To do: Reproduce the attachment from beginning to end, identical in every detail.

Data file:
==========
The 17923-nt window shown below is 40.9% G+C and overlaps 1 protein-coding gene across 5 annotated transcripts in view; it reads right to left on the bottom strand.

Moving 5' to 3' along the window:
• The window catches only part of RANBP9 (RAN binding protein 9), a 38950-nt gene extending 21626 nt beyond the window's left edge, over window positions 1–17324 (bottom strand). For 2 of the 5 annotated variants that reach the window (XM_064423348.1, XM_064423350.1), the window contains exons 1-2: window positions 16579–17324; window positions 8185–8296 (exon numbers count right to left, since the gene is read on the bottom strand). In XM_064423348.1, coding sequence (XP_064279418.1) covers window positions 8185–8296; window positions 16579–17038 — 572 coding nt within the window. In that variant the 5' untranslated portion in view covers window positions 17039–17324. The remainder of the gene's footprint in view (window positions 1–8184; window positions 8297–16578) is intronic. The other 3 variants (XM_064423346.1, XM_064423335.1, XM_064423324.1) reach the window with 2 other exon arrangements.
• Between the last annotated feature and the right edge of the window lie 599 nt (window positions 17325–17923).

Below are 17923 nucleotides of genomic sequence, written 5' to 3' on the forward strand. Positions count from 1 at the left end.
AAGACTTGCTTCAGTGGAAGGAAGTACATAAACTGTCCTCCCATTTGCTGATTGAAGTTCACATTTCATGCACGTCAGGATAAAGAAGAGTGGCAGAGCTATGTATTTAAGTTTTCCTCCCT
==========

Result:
The 17923-nt window shown below is 40.9% G+C and overlaps 1 protein-coding gene across 5 annotated transcripts in view; it reads right to left on the bottom strand.

Moving 5' to 3' along the window:
• The window catches only part of RANBP9 (RAN binding protein 9), a 38950-nt gene extending 21626 nt beyond the window's left edge, over window positions 1–17324 (bottom strand). For 2 of the 5 annotated variants that reach the window (XM_064423348.1, XM_064423350.1), the window contains exons 1-2: window positions 16579–17324; window positions 8185–8296 (exon numbers count right to left, since the gene is read on the bottom strand). In XM_064423348.1, coding sequence (XP_064279418.1) covers window positions 8185–8296; window positions 16579–17038 — 572 coding nt within the window. In that variant the 5' untranslated portion in view covers window positions 17039–17324. The remainder of the gene's footprint in view (window positions 1–8184; window positions 8297–16578) is intronic. The other 3 variants (XM_064423346.1, XM_064423335.1, XM_064423324.1) reach the window with 2 other exon arrangements.
• Between the last annotated feature and the right edge of the window lie 599 nt (window positions 17325–17923).

Below are 17923 nucleotides of genomic sequence, written 5' to 3' on the forward strand. Positions count from 1 at the left end.
AAGACTTGCTTCAGTGGAAGGAAGTACATAAACTGTCCTCCCATTTGCTGATTGAAGTTCACATTTCATGCACGTCAGGATAAAGAAGAGTGGCAGAGCTATGTATTTAAGTTTTCCTCCCT